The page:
I prefer a looser, more organic feel with some visual drama, and this stems from the style of those ’70s Airfix kits. At the same time, I don’t like to create anything with any kind of ‘blazin’ guns’, more comic-book feel as I don’t think it works very well. It seems too staged, and I’d rather try and show any given aircraft in a more ‘natural’ scene. If that scene involves combat, I try and depict something from an actual event or a typical event for the type.
I also prefer the aircraft to have a ‘lived in’ look, because they’re working machines and aren’t nice polished display aircraft (but then again I’ve never been asked to depict a nice polished display aircraft!). This overall pursuit of looseness means that creating the background for a piece of box art can sometimes actually take longer to do than the aircraft itself!
I don’t use photos for my backgrounds, partly because to my eye it never sits very well but mostly because it means I’d be more or less a slave to that photo and have to make the foreground fit that. That doesn’t seem particularly organic to me, and digital art can seem more artificial than a painting because of this. Having more freedom with the background means that I can play around with it and the overall composition, the end result being that I can make the foreground subject ‘pop’ more in terms of the overall picture.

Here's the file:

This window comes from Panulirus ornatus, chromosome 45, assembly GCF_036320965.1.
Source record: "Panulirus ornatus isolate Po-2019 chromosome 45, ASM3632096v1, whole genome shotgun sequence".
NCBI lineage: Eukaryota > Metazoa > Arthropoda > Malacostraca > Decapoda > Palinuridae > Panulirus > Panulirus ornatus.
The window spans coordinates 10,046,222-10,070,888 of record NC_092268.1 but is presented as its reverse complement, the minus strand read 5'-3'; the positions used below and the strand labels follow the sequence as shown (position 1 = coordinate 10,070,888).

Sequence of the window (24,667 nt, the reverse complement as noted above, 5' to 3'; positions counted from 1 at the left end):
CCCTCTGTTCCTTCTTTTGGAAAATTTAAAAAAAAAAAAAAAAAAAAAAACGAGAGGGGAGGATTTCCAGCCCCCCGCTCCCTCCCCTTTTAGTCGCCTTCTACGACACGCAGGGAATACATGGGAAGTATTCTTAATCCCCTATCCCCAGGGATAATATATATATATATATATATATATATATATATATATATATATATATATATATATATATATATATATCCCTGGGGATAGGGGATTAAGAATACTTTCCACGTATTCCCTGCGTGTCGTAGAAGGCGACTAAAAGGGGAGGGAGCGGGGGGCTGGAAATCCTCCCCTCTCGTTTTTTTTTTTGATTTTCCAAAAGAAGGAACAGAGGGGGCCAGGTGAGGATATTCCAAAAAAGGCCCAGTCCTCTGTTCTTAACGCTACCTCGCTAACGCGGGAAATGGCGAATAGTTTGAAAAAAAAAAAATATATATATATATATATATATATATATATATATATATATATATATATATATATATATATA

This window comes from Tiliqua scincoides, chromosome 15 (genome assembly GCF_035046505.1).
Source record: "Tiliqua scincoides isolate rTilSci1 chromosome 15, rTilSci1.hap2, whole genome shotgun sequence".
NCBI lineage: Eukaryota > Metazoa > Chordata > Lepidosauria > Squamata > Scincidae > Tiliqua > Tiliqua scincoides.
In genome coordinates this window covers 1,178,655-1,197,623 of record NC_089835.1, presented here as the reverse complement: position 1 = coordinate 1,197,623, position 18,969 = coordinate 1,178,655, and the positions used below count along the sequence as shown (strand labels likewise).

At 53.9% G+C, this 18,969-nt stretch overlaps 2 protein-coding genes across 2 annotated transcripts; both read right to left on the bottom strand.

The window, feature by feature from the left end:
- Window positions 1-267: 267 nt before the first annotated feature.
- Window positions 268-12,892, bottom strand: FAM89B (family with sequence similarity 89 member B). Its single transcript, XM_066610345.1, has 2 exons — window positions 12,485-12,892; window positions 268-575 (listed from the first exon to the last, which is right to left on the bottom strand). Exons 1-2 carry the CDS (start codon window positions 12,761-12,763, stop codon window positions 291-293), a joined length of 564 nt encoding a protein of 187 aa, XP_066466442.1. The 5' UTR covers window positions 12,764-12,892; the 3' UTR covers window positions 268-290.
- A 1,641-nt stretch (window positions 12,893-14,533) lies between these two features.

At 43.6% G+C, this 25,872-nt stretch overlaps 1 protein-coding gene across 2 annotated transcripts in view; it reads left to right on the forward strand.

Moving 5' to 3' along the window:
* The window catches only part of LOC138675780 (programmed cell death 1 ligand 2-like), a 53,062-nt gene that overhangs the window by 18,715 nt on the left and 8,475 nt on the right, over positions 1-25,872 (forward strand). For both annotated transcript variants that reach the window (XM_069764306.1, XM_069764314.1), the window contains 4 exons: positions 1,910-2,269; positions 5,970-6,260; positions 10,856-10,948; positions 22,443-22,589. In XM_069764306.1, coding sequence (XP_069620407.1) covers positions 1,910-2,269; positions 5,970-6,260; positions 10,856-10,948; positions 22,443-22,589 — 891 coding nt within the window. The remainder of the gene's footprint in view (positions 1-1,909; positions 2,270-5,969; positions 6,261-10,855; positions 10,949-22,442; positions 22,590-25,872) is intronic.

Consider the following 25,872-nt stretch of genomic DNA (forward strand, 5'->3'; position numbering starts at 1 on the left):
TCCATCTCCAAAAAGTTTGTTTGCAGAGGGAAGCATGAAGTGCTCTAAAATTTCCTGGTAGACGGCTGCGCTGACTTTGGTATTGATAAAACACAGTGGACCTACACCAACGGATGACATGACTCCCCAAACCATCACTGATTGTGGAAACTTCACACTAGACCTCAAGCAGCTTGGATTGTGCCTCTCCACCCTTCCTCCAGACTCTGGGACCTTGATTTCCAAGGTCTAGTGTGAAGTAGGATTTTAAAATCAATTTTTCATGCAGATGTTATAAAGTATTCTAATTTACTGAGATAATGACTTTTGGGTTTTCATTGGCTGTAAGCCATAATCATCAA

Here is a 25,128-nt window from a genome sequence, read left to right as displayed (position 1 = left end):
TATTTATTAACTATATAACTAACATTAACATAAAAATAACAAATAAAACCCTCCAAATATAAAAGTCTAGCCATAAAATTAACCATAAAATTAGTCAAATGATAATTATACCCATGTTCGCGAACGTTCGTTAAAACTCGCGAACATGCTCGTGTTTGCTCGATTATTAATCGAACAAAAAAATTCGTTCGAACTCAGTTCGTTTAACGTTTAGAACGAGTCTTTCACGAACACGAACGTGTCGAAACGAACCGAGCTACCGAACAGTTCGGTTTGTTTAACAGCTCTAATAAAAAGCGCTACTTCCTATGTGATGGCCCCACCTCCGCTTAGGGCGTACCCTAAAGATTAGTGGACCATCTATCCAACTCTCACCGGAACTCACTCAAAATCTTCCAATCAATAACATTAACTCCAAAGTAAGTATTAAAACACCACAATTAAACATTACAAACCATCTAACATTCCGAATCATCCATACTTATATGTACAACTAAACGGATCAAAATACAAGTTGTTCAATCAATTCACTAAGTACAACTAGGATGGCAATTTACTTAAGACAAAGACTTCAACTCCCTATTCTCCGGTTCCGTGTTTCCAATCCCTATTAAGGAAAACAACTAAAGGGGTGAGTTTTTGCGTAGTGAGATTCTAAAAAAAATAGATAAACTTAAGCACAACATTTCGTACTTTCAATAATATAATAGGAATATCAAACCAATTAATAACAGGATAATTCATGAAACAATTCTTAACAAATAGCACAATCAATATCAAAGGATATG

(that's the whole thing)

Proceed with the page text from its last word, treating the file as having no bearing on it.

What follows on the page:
At the same time, I always have to bear in mind that box text and other details will be placed around the image and so I have to make sure that what I’m doing won’t clash with that. Generally all of this revolves around the fact that my favourite box art works for me because there’s a sense of place and time, and that the subject is actually flying through the air, or landing, etc and that something is going on as you’re looking at the art.